“You have AIDS,” a counselor said to me in 1997. I don’t remember the exact date, but suddenly everything went blank. The counselor had spoken to me for more than 20 minutes, but I just remembered his one sentence: “You have AIDS.” Only one thing came to my mind: everything is finished. I cursed God. Why did He choose me? Why only me?
My first question was, “How long I will live?” He started calculating and replied, “You have another two years.” I was relieved. I was thinking that I would die in two months. I asked my next question, “Is there any treatment?” The counselor told me, “Don’t even think about medication. It costs Rs. 60,000/- per month.”
Where would I get the money? After much thinking, I made a plan. I took a life insurance policy for Rs. 5,00,000/- and decided to commit suicide. At least my family will get some money after my death. Twice I attempted suicide, but luckily or unluckily, I survived.
Then came a turning point in my life. I chanced upon the famous Hindi movie “Anand.” Rajesh Khanna’s words in the movie completely changed my whole perception and attitude towards life: “What’s the difference between 70 years and six months? What about the millions of moments I will live in the next six months? Life should be large not long.” (“Kya farak hai 70 salon aur 6 mahine mai? Aane wale 6 mahino mai jo lakho pal mai jine wala hun uska kya hoga? Zindagi badi honi chahiye, lambi nahi.”)
I began my search for accurate, scientific information on AIDS and ended up at National AIDS Research Institute (NARI). I got answers to my questions, sometimes silly ones. I still remember the smile on the doctor’s face and his occasional chuckle.
In August 1999, I started working with networks for people living with HIV (PLHIV). This gave vision and purpose to my life. To this day, I remain thankful for the support of my peers, doctors and friends on positive living, which has kept me strong even before anti-retroviral treatment (ART) was available and affordable for me. I decided to work on HIV. I wanted to make a difference, but I also wanted to make sure that none of my family or friends get infected.
As time passed, there were many sad moments. I lost close friends who could not afford ART. Each death created fear and weakened my confidence. Yet, somehow I gathered courage to advocate for the rights of PLHIV and for ART. We started raising our voices on every platform and at every forum we could find.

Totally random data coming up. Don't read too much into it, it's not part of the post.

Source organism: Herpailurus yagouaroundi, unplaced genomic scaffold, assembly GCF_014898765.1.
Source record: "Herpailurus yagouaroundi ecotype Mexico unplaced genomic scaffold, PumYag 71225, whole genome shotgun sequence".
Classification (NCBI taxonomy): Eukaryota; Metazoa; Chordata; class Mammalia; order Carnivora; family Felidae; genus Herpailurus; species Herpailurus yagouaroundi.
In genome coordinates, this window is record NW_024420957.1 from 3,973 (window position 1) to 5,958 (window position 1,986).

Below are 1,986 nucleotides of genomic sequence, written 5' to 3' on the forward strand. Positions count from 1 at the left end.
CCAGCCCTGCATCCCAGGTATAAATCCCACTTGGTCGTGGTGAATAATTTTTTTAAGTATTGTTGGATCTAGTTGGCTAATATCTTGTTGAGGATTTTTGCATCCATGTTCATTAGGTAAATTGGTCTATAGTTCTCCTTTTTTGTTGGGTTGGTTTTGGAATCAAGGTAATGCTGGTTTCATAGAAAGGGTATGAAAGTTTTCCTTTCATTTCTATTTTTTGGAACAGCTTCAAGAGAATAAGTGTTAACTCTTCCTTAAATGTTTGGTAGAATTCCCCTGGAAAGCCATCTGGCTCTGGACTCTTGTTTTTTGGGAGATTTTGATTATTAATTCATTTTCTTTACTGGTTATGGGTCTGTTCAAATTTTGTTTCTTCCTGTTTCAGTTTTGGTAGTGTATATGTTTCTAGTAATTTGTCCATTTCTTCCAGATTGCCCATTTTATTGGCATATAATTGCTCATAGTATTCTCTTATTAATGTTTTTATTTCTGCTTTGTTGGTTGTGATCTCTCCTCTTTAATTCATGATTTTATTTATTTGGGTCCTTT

On World AIDS Day, 1st December 2003, the government announced free ART. The programme would start from 1st April 2004. Though I was not yet on treatment, it gave all PLHIV so much hope. Now we will could imagine a future in which we would not die of AIDS.
Take the case of my close friend Prashant. His CD4 had dipped down to a single digit in 2003, but he is still with us, healthy and content. His two sons have started collage. Last year he gave me sweets saying that his younger son got 74% marks in 12th standard at school, and both of them were going to take admission in college. Tears came rolling down, and we just hugged each other. There was no need for any words. There were only feelings to understand. The hug was for a healthy and productive life, which was possible because of free ART.
There are many such success stories that might not be published in any report. Free ART is not just medication we swallow twice a day. These pills are hope and confidence to live productively in good health. ART and PPTCT interventions have brought happiness and wellbeing to the lives of millions.
In January 2014, we were remembering this journey, when one of our friends gave the idea of celebrating ten years of free ART. “What a wonderful thought!” I said to myself. Suddenly the amazing journey of past ten years came to life again. This small, informal discussion took shape into a big occasion in April 2014 – Treatment@10 – to convey the gratitude of the PLHIV community. These ten years would not have been possible without the hard work, commitment and passion of so many people, organizations, and partners. Together we have made our county’s care, support and treatment program a model for the rest of the world.
India’s ART program will continue to grow stronger. The commitment to expand care & support services is transformative. The new Vihaan Care & Support Centres are testament to how closely government, civil society and the PLHIV community can work together to expand access to services, increase treatment adherence, reduce stigma and discrimination, and improve the quality of life of PLHIV and their families.
My own journey of 21 years still surprises me. What a fantastic, wonderful and meaningful journey it has been. Now I thank God. I am proud to be HIV positive and proud of my country, my government, and my community for bringing us so far in ten years. I didn’t choose HIV. HIV chose me to be a mediator, an activist, and an agent of positive change.
Manoj Pardesi is the General Secretary of National Coalition of People Living with HIV in India (NCPI+). Living with HIV for more than two decades, he has been at the forefront of raising public awareness about HIV, fighting discrimination against PLHIV, and advocating for increased action to by government and other stakeholders to expand access to treatment, care, and support services across India
(Citizen News Service)